Dear Mother,--I am safely here. Mydress was not much tumbled and AuntJane helped me press it out. I like Mr.
Cobb very much. He chews but throwsnewspapers straight up to the doors. I rode outside alittle while, but got inside before I got to AuntMiranda's house. I did not want to, but thoughtyou would like it better. Miranda is such a longword that I think I will say Aunt M. and Aunt J. inmy Sunday letters. Aunt J. has given me adictionary to look up all the hard words in. It takesa good deal of time and I am glad people can talkwithout stoping to spell. It is much eesier to talkthan write and much more fun. The brick houselooks just the same as you have told us. The parleris splendid and gives you creeps and chills when youlook in the door. The furnature is ellergant too, andall the rooms but there are no good sitting-downplaces exsept in the kitchen. The same cat is herebut they do not save kittens when she has them,and the cat is too old to play with. Hannah toldme once you ran away with father and I can see itwould be nice. If Aunt M. would run away I thinkI should like to live with Aunt J. She does not hateme as bad as Aunt M. does. Tell Mark he can havemy paint box, but I should like him to keep the redcake in case I come home again. I hope Hannahand John do not get tired doing my chores.
Your afectionate friendRebecca.
P. S. Please give the piece of poetry to John becausehe likes my poetry even when it is not very good.
This piece is not very good but it is true but I hopeyou won't mind what is in it as you ran away.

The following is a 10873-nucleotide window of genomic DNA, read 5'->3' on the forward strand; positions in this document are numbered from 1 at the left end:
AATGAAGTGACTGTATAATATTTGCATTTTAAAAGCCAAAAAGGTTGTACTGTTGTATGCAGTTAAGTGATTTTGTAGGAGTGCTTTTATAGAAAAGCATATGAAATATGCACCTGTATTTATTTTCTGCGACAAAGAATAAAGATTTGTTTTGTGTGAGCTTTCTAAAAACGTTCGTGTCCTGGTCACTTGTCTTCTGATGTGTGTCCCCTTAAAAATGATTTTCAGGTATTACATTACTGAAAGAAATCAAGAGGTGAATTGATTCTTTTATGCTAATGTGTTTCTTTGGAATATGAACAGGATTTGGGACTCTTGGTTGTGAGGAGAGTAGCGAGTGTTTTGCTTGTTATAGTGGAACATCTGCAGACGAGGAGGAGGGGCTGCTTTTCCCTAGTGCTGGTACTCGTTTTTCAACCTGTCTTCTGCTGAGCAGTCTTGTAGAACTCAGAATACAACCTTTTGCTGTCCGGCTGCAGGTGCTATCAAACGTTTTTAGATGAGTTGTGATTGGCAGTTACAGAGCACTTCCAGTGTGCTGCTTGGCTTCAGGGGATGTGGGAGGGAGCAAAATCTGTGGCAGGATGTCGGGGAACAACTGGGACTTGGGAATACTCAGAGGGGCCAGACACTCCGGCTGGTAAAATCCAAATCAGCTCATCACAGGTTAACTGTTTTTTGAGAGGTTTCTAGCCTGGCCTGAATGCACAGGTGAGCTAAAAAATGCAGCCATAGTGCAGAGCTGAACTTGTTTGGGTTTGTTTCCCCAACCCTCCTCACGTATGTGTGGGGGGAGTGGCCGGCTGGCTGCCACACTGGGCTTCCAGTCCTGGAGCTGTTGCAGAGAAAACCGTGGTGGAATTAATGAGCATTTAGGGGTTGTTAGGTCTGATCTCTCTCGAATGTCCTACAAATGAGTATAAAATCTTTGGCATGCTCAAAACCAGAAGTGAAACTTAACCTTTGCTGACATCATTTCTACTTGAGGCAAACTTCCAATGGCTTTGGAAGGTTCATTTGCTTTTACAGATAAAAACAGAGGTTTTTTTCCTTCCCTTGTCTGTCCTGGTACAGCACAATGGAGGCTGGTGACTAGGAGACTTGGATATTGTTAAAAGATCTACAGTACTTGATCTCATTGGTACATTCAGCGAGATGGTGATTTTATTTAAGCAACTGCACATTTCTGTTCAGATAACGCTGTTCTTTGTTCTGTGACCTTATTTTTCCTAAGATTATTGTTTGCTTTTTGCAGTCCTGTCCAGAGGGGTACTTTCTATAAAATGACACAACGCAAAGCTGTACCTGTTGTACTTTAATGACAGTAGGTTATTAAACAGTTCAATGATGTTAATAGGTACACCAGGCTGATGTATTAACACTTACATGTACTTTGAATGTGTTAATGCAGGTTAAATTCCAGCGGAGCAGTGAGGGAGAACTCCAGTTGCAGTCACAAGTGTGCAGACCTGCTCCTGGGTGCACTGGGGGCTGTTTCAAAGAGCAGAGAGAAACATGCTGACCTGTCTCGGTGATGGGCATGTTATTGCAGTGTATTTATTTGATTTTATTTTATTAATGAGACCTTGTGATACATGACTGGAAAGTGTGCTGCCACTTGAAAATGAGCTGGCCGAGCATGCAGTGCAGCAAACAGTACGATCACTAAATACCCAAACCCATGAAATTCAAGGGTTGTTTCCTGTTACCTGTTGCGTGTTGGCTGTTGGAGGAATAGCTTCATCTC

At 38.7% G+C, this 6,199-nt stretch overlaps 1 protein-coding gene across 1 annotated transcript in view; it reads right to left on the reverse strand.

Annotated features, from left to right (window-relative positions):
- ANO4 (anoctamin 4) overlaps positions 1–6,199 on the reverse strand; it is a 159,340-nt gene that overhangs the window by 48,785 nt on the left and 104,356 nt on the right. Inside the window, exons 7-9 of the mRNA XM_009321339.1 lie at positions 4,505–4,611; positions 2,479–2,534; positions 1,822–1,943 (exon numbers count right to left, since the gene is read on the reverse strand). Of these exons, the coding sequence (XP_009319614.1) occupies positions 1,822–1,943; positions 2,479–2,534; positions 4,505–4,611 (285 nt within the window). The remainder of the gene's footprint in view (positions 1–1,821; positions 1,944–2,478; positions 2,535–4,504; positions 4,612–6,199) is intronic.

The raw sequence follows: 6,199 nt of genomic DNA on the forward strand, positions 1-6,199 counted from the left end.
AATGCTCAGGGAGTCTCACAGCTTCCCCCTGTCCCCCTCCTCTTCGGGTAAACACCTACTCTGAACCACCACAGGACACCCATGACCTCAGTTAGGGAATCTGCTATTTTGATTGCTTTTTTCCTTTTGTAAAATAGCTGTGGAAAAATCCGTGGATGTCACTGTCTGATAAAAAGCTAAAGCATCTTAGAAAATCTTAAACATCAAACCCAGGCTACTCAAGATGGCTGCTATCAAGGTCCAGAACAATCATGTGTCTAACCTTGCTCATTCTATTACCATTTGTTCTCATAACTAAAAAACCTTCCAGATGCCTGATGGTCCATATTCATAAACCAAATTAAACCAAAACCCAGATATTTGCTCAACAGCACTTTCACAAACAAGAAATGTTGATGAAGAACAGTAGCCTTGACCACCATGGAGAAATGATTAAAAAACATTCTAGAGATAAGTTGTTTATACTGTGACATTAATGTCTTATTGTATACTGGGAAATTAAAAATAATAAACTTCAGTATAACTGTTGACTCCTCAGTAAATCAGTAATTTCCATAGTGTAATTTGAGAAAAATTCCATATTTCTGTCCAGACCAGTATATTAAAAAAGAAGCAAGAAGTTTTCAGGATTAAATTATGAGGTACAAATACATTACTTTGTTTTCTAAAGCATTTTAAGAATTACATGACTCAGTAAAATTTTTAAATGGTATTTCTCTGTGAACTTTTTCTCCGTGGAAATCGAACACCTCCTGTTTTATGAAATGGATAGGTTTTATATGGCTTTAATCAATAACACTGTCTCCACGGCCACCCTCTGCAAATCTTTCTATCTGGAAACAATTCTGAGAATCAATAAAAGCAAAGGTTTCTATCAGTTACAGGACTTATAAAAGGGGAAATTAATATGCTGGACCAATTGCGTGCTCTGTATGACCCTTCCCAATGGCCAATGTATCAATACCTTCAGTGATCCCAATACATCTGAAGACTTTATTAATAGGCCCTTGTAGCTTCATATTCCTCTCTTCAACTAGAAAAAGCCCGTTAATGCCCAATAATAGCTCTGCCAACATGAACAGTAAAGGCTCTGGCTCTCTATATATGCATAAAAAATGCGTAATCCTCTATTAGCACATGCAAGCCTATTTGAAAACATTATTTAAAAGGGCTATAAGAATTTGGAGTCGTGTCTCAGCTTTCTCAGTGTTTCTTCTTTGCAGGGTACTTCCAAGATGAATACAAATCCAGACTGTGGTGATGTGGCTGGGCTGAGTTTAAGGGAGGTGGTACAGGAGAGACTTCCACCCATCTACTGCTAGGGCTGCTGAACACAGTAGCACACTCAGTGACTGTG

This house is dark and dull and dreerNo light doth shine from far or nearIts like the tomb.
And those of us who live hereinAre most as dead as serrafimThough not as good.
My gardian angel is asleepAt leest he doth no vigil keepAh I woe is me!
Then give me back my lonely farmWhere none alive did wish me harmDear home of youth!
P. S. again. I made the poetry like a piece in abook but could not get it right at first. You see"tomb" and "good" do not sound well together butI wanted to say "tomb" dreadfully and as serrafimare always "good" I couldn't take that out. Ihave made it over now. It does not say my thoughtsas well but think it is more right. Give the best oneto John as he keeps them in a box with his birds'
eggs. This is the best one.
SUNDAY THOUGHTSBYREBECCA ROWENA RANDALLThis house is dark and dull and drearNo light doth shine from far or nearNor ever could.
And those of us who live hereinAre most as dead as seraphimThough not as good.
My guardian angel is asleepAt least he doth no vigil keepBut far doth roam.
Then give me back my lonely farmWhere none alive did wish me harm,Dear childhood home!
Dear Mother,--I am thrilling with unhappynessthis morning. I got that out of Cora TheDoctor's Wife whose husband's mother was verycross and unfealing to her like Aunt M. to me. Iwish Hannah had come instead of me for it wasHannah that was wanted and she is better thanI am and does not answer back so quick. Arethere any peaces of my buff calico. Aunt J. wantsenough to make a new waste button behind so Iwont look so outlandish. The stiles are quite prettyin Riverboro and those at Meeting quite ellergantmore so than in Temperance.